It’s a fact, coastal and marine ecosystems are under increasing pressure from our actions and from a changing climate. Kathy Young, Managing Director of Reef Conservation, sets forth the ecological issues we are facing in Mauritius and how to address them.

Can you tell us about the marine and coastal ecosystems’ situation in Mauritius?

Coral cover and healthy reef areas are under threat in Mauritius and this is true for all coastal and marine habitats. Monitored backreef sites have shown over time a loss in coral cover from about 49% in 2002 to about 18% in 2010 and a continued downward trend in most sites to date. The status of other coastal and marine habitats is not fully known but are also considered to be in decline for mainland Mauritius.

What are the main threats to these habitats?

Human activities, overexploitation of resources, poor land use management as well as invasive alien species. As coastal and inland development increases, along with population growth, and rising demands from different sectors in the coastal and marine zones, the negative effects on fragmented, and already impacted, habitats can only build up. Climate change will only add to these negative effects.

How does the deterioration of these ecosystems impact us on larger levels?

These habitats are just as important as large old forests. They help remove and regulate the amount of carbon dioxide in the earth’s atmosphere. Many freshwater, marine and pelagic species, including turtles and birds, depend on these habitats for the different stages of their development. The loss or degradation of any of these habitats can disrupt these delicate balances and have negative impacts on the organisms that live in them.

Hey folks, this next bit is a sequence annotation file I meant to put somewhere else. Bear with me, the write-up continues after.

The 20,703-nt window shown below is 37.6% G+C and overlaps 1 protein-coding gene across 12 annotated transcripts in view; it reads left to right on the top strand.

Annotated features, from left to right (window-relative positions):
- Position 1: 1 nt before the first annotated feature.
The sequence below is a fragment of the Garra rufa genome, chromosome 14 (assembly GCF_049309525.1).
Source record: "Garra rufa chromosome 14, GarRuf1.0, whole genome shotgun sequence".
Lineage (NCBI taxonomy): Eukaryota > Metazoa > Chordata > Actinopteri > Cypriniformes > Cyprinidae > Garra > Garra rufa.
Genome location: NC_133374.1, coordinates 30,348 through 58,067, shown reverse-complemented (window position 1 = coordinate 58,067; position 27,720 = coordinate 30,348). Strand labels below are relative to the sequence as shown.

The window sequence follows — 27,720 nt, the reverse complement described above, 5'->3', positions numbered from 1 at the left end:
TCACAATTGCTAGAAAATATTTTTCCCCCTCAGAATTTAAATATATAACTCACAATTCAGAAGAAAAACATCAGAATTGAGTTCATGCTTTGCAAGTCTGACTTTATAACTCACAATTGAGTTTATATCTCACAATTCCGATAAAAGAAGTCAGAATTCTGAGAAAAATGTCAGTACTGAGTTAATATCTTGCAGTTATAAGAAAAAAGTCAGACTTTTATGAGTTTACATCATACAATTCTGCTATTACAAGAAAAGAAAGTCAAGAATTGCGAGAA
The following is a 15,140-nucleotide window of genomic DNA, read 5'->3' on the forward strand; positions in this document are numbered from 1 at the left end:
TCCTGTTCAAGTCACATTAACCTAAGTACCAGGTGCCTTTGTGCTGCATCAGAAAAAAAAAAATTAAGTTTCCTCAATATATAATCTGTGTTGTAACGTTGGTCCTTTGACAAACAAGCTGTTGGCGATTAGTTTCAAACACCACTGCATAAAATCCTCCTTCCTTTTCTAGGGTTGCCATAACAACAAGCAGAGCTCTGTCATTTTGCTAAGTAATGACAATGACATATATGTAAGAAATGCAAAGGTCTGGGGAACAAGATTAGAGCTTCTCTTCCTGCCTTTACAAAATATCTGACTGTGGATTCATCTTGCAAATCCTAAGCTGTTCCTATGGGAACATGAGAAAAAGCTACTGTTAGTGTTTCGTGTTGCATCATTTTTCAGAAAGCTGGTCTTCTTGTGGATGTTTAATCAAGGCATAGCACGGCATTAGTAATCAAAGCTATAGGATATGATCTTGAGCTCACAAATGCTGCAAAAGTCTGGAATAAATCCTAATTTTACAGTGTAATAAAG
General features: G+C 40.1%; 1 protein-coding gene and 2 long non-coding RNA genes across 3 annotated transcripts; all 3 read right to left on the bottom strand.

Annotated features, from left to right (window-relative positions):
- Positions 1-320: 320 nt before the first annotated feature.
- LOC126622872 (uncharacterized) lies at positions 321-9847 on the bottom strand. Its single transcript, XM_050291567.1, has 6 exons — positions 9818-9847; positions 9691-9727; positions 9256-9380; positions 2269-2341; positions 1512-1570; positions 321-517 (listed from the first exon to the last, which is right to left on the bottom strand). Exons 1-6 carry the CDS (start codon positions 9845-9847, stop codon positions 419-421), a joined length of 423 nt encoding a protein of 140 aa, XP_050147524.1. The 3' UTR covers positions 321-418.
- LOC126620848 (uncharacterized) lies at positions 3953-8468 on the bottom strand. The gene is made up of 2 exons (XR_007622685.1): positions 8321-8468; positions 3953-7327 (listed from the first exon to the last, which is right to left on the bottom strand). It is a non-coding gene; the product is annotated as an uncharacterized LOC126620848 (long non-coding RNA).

Why is preserving marine and coastal ecosystems vital?

The climate change threats to Mauritius include stronger or more frequent storms which result in strong winds, storm surges, beach and coastal erosion, coastal flooding as well as damage to coastal infrastructures and homes. The ecosystem services and infrastructure services provided by coastal and marine ecosystems naturally help protect coastal communities. Therefore, protection and restoration of these habitats is not an option but a must as a measure to help mitigate the expected impacts.

What is the biggest issue at the moment?

The welfare and well-being of the Mauritian population is of utmost importance. This cannot happen without the protection and conservation of all our natural resources in a healthy and fully functional state.

How can we address this issue?

The main priority is protecting these known resources by enforcing the many laws that are in place to protect them. Secondly, it is important to record and monitor the extent and status of our coastal and marine resources and manage the main threats to them. Education and communication are also key elements

Is there a sort of deadline hanging over our heads?

The deadline was yesterday, but it is never too late to start making positive changes. For the last 10 years, we, at Reef Conservation, have been seeing a steady and encouraging change in the attitude and willingness of people from all sectors of society to support habitat and biodiversity conservation. Everyone is part of the solution, by getting involved in positive actions at all levels, by sharing reliable information and success stories and by becoming ambassadors of our environment.

Bel Ombre Lagoon Management, a project in partnership with Rogers

The objectives of this ongoing project, launched in 2017, are to reduce impacts on the lagoon ecosystems in order to increase resilience, to develop and maintain low-impact recreational opportunities, to increase information and understanding as well as to continually assess the effectiveness of management actions.

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